19. Hello Chaps, It's been a long haul build- 8 weeks in total, but that is because my wife and I are actively involved with contractors working on our new home that we will be moving to in mid-April....sorting out kitchen design, wood flooring, carpeting, tiles for kitchen and bathrooms, shower designs, paint colors for every room, new faucets for all sinks, choosing granite countertops and sinks for kitchen and bathrooms, new light fixtures and door handles etc etc....I hope this is the last time we have to move now, moving is a stressful and tiring event! Anyway, enough of the waffle and lets get on with sharing photos of my completed build, which is built straight from the box, no after market additions, only using 1.010" fine black EZ-Line for the antenna cables. I hope you like.... Regarding what I think of this kit: It's a great kit that goes together well, has some nice features such as a highly detailed cockpit, pose-able ailerons, flaps, elevators, rudder and air-brakes, recessed panel lines and other surface detail. The parts were all molded very well, with minimal flash and/or parting line miss-match that required clean up before painting. It offers two sets of markings, I chose to do this version that was active in the "Battle of Britain", and the decals are excellent- they go down very well on a gloss clear coat with no silvering, and once the finishing matt clear coat was applied, they look painted on. I did come across two issues during the build: 1) When fitting the engine nacelles to the undersides of the wings, I had a considerable gap between the mating areas of the front and rear nacelles. This is discussed in my "Final Reveal" video and can be seen in my "WIP" thread....links below: 2) When fitting the wheels onto their axles, both axles sheared off very easily and remained inside the wheel mating holes. I drilled these out of the wheels and drilled corresponding holes into the wheel struts and fitted steel pins. I then took a black rubber Tamiya propeller bushing and cut it down the middle to create two thinner bushings. I slid these over the new steel axles and super glued them into place. These then provided some surface area for the wheel hubs to glue to. Again, I used CA glue to fit the wheels in place and it worked a treat, providing me with a very rigid and stronger undercarriage. WIP thread link: http://www.britmodeller.com/forums/index.php?/topic/234996419-revell-pro-modeler-132-junkers-ju-88a-1-bomber-build-update-5-31516/ My YouTube "Final Reveal" video link: This kit would be superb if it came with two completely detailed Jumo 211B-1 engines, external bomb pylons and bombs and an open bomb bay with internal bomb racks and bombs!! That would make it super eye candy and a fabulous kit to work on.....I can dream! Thanks in advance for taking a look at this RFI and for any comments left, they are greatly appreciated! In the meantime, and until the start of my next build which won't be until we have moved and settled into our new home-probably the end of April, happy modeling and have fun! Cheers Martin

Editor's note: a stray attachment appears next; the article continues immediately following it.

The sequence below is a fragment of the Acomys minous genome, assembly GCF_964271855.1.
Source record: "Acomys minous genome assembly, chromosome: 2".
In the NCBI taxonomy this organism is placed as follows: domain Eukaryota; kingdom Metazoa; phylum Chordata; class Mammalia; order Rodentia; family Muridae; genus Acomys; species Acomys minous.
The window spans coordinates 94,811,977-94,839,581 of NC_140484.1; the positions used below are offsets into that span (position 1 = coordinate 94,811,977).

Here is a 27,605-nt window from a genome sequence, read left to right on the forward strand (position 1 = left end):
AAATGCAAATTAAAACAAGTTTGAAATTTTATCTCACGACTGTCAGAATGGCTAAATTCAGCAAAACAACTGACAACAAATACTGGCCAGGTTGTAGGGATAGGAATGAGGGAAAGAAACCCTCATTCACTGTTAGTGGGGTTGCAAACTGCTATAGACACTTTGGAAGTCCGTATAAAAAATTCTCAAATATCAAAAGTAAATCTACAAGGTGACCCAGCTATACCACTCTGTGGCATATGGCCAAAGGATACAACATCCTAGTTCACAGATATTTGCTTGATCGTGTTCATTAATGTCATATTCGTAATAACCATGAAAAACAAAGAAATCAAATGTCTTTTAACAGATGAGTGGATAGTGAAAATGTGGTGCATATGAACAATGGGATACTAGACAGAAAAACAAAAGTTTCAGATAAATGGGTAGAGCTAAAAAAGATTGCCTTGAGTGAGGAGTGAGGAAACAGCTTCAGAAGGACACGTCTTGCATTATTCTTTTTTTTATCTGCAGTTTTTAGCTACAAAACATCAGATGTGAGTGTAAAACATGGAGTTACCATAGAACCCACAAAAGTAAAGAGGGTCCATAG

20. Hello Chaps, I'd like to share with you my completed build of the Revell of Germany newly tooled (last year) 1/32 Focke Wulf Fw190F-8. I usually complete a full build series starting with an in-box-review with updates along the way until completion, but, I've been really busy with a new house my wife and I purchased in December, and so, we're going backwards and forward with contractors. Anyway, I found myself with a spare hour and thought I'd spend it on here! I have to say, this kit is another "Great Value For Money" kit from Revell of Germany; fabulous engineering, quality molded product and a complete joy to build without the need for filler and zero fit issues and looks good built straight out of the box as I did, except for the addition of antenna cables using 1.010" black EZ-Line! Based on the cost alone....I paid $23.95 for it, which is around 16.00 quid when converted, I'd give this kit 5 stars. For everything else, 4.5 stars, just because the instructions are still in black and white, they don't provide alternative paint numbers and the box isn't a sturdy lid and base design. On with the photos, I hope you like her as much as I liked building and painting her! Well, there she is....if you'd like to watch my YouTube Channel "Build Update" and "Final Reveal" videos for this build, then here are the links to those: Build Update #1 video link: https://youtu.be/hwiTyVsZXvI Build Update #2 Video link: https://youtu.be/6hugFcFgpFA Build Update #3 Video link: https://youtu.be/vdPiuCH_0qo Build Update #4 Video link: https://youtu.be/0Bpdc0JwAh4 Final Reveal Video link: https://youtu.be/eSI_qcd9s88 Thanks in advance for taking a look at this posting, watching any of the videos and for your comments, greatly appreciated! Until next time, happy modeling and have fun! Cheers, Martin